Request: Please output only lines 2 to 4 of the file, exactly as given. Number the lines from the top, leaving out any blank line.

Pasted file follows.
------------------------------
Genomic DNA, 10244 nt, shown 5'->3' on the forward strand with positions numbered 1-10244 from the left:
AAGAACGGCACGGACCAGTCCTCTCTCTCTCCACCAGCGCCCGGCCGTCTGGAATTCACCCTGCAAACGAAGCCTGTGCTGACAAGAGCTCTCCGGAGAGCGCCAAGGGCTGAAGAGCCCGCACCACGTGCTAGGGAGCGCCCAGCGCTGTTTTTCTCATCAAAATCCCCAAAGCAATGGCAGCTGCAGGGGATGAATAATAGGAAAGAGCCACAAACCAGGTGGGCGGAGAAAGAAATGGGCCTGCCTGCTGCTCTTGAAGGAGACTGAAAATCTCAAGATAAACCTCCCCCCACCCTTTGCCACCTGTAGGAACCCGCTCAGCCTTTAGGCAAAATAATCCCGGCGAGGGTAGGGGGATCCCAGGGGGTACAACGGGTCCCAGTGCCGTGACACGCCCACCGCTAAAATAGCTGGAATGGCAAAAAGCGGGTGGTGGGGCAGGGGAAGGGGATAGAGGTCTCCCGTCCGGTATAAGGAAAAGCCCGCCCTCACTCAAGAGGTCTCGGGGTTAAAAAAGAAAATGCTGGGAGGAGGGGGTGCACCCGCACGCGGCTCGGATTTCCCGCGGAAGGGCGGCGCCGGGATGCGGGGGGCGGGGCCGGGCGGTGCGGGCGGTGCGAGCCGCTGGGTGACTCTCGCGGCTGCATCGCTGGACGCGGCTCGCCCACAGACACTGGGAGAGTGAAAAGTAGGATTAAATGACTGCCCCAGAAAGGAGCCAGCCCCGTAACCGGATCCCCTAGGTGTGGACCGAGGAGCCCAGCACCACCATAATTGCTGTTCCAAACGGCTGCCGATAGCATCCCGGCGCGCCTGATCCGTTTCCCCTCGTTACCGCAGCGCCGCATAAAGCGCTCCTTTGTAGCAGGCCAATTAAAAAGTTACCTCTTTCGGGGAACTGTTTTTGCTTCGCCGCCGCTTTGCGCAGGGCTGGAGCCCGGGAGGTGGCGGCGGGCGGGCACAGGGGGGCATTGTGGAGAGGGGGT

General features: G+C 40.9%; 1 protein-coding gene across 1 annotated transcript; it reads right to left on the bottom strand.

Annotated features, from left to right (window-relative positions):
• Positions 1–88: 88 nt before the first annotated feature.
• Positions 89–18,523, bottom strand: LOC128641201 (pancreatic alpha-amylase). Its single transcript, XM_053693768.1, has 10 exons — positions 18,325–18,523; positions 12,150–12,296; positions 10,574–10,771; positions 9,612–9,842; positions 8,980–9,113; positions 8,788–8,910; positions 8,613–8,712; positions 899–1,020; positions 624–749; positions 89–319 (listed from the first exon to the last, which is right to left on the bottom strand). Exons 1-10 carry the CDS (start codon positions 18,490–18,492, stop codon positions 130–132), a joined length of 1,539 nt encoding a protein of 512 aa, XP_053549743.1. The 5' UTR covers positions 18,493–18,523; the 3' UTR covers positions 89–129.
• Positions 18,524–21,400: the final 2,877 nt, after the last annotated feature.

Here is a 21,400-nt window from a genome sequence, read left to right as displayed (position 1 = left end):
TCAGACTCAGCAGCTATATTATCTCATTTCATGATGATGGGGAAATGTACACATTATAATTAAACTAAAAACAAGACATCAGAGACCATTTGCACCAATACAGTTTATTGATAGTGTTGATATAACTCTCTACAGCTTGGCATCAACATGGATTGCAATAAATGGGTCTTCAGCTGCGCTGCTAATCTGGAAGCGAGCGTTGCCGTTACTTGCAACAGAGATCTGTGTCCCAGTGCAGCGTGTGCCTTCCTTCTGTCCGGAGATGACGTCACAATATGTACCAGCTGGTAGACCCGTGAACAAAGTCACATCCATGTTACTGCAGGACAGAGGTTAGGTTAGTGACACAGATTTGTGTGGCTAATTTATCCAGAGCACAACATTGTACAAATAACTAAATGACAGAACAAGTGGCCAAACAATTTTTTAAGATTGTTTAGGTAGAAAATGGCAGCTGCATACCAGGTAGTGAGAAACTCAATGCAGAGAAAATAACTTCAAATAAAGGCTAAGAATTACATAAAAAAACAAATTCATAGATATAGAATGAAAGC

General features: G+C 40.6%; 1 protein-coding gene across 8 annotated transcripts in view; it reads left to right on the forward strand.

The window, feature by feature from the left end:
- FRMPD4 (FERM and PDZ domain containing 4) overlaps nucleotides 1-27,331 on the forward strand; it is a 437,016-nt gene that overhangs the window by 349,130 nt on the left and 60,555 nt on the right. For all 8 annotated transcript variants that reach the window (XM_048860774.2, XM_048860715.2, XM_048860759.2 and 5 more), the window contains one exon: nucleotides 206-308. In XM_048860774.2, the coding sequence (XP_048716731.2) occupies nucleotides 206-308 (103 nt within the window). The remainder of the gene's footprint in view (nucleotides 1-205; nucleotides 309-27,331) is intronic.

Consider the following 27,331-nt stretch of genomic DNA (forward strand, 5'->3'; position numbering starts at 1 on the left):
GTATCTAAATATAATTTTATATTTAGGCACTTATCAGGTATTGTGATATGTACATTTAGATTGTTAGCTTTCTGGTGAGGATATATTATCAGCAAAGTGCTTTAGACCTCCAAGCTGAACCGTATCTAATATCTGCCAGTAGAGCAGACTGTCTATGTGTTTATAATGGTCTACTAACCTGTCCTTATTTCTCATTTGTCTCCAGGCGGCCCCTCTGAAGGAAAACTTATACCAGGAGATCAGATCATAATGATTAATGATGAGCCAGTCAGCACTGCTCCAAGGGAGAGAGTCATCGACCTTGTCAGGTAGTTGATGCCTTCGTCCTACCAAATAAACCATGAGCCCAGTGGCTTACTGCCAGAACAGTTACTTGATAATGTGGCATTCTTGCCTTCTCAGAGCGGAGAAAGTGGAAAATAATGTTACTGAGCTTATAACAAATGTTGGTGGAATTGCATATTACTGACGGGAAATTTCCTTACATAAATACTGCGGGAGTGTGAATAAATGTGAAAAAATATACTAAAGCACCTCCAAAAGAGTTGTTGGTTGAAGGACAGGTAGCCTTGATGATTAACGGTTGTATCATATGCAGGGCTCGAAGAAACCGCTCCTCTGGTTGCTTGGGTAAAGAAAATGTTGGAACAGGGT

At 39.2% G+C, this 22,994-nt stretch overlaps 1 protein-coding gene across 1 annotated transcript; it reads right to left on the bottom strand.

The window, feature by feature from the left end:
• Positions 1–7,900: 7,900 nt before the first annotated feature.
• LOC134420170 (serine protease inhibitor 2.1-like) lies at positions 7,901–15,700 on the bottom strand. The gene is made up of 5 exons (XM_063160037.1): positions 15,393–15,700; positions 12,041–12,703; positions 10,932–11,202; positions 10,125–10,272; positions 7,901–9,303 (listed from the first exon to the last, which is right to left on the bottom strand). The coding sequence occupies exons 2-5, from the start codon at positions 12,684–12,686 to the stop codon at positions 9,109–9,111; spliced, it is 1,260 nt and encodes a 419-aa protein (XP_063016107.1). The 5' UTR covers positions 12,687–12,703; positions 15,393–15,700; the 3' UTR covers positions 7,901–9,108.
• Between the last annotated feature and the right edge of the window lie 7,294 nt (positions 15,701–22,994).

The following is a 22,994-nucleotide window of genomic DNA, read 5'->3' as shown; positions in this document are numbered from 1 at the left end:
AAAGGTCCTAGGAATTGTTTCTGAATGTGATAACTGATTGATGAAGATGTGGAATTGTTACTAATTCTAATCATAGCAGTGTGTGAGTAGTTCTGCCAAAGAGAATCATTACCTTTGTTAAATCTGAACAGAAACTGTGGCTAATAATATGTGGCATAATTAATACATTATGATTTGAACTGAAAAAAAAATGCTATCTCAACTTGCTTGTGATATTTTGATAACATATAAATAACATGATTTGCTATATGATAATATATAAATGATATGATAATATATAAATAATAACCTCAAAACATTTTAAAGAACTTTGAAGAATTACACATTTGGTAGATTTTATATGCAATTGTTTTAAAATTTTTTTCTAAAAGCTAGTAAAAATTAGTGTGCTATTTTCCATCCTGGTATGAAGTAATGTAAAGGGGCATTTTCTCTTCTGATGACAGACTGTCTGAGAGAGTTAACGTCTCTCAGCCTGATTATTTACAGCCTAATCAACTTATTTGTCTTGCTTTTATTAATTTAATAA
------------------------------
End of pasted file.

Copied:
AAGAACGGCACGGACCAGTCCTCTCTCTCTCCACCAGCGCCCGGCCGTCTGGAATTCACCCTGCAAACGAAGCCTGTGCTGACAAGAGCTCTCCGGAGAGCGCCAAGGGCTGAAGAGCCCGCACCACGTGCTAGGGAGCGCCCAGCGCTGTTTTTCTCATCAAAATCCCCAAAGCAATGGCAGCTGCAGGGGATGAATAATAGGAAAGAGCCACAAACCAGGTGGGCGGAGAAAGAAATGGGCCTGCCTGCTGCTCTTGAAGGAGACTGAAAATCTCAAGATAAACCTCCCCCCACCCTTTGCCACCTGTAGGAACCCGCTCAGCCTTTAGGCAAAATAATCCCGGCGAGGGTAGGGGGATCCCAGGGGGTACAACGGGTCCCAGTGCCGTGACACGCCCACCGCTAAAATAGCTGGAATGGCAAAAAGCGGGTGGTGGGGCAGGGGAAGGGGATAGAGGTCTCCCGTCCGGTATAAGGAAAAGCCCGCCCTCACTCAAGAGGTCTCGGGGTTAAAAAAGAAAATGCTGGGAGGAGGGGGTGCACCCGCACGCGGCTCGGATTTCCCGCGGAAGGGCGGCGCCGGGATGCGGGGGGCGGGGCCGGGCGGTGCGGGCGGTGCGAGCCGCTGGGTGACTCTCGCGGCTGCATCGCTGGACGCGGCTCGCCCACAGACACTGGGAGAGTGAAAAGTAGGATTAAATGACTGCCCCAGAAAGGAGCCAGCCCCGTAACCGGATCCCCTAGGTGTGGACCGAGGAGCCCAGCACCACCATAATTGCTGTTCCAAACGGCTGCCGATAGCATCCCGGCGCGCCTGATCCGTTTCCCCTCGTTACCGCAGCGCCGCATAAAGCGCTCCTTTGTAGCAGGCCAATTAAAAAGTTACCTCTTTCGGGGAACTGTTTTTGCTTCGCCGCCGCTTTGCGCAGGGCTGGAGCCCGGGAGGTGGCGGCGGGCGGGCACAGGGGGGCATTGTGGAGAGGGGGT

General features: G+C 40.9%; 1 protein-coding gene across 1 annotated transcript; it reads right to left on the bottom strand.

Annotated features, from left to right (window-relative positions):